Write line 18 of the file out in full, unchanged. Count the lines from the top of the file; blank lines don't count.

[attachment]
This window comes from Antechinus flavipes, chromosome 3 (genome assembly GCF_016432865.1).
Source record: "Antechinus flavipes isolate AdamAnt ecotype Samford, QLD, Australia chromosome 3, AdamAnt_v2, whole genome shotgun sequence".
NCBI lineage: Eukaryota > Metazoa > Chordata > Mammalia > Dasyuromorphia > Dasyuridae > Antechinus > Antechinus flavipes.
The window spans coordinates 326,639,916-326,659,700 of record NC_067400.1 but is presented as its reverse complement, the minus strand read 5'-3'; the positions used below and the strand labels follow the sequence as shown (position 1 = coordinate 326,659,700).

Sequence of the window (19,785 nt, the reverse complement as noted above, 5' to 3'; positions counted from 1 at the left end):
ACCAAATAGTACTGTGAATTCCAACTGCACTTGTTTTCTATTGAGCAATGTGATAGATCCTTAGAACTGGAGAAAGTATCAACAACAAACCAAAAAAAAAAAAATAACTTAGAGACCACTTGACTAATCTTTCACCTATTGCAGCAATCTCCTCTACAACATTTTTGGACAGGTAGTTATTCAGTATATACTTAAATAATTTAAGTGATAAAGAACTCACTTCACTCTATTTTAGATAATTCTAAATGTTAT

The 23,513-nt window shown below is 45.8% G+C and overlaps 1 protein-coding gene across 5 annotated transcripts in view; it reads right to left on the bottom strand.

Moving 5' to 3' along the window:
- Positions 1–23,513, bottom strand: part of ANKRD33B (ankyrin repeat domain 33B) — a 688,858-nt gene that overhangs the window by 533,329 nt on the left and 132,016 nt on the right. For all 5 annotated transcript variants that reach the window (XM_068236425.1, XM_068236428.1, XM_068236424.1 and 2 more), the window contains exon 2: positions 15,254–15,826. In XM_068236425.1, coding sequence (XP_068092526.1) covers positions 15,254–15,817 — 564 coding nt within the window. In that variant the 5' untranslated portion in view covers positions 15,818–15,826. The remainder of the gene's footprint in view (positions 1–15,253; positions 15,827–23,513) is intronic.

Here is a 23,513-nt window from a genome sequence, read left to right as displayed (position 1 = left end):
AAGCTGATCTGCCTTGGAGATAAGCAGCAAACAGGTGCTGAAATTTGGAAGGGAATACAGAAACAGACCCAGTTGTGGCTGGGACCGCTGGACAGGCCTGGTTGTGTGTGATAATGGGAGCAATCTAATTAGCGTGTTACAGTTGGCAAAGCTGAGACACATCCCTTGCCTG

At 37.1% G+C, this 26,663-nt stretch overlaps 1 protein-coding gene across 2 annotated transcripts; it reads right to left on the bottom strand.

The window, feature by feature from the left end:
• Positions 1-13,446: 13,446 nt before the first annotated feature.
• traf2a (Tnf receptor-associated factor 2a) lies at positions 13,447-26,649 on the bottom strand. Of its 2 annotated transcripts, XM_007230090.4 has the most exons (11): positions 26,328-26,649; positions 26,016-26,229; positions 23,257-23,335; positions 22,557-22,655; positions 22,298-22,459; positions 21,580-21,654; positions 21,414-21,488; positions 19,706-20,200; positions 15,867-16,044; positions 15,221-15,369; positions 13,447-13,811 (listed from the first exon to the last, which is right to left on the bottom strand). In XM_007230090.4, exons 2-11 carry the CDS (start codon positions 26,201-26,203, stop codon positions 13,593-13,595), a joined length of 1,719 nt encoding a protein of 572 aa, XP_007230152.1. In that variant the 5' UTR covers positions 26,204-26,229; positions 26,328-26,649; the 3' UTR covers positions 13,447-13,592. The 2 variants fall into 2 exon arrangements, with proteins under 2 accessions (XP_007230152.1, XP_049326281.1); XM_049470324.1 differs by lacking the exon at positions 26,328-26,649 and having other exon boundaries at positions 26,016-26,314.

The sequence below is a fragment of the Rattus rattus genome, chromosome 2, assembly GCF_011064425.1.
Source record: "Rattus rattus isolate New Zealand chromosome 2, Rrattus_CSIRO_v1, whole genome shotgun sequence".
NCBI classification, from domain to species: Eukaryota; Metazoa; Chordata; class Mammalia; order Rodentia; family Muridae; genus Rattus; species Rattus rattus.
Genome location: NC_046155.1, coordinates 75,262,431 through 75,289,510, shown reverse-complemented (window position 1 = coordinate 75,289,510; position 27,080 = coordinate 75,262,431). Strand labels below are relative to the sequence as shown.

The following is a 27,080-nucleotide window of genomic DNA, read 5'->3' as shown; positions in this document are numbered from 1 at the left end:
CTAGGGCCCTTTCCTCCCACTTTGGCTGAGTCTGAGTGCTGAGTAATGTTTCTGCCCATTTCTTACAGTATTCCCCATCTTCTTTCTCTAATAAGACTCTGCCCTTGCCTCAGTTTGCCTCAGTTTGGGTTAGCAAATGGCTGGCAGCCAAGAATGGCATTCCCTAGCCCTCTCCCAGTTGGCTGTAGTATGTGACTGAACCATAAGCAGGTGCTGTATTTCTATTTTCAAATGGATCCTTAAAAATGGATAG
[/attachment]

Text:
NCBI classification, from domain to species: Eukaryota; Metazoa; Chordata; class Mammalia; order Rodentia; family Muridae; genus Rattus; species Rattus rattus.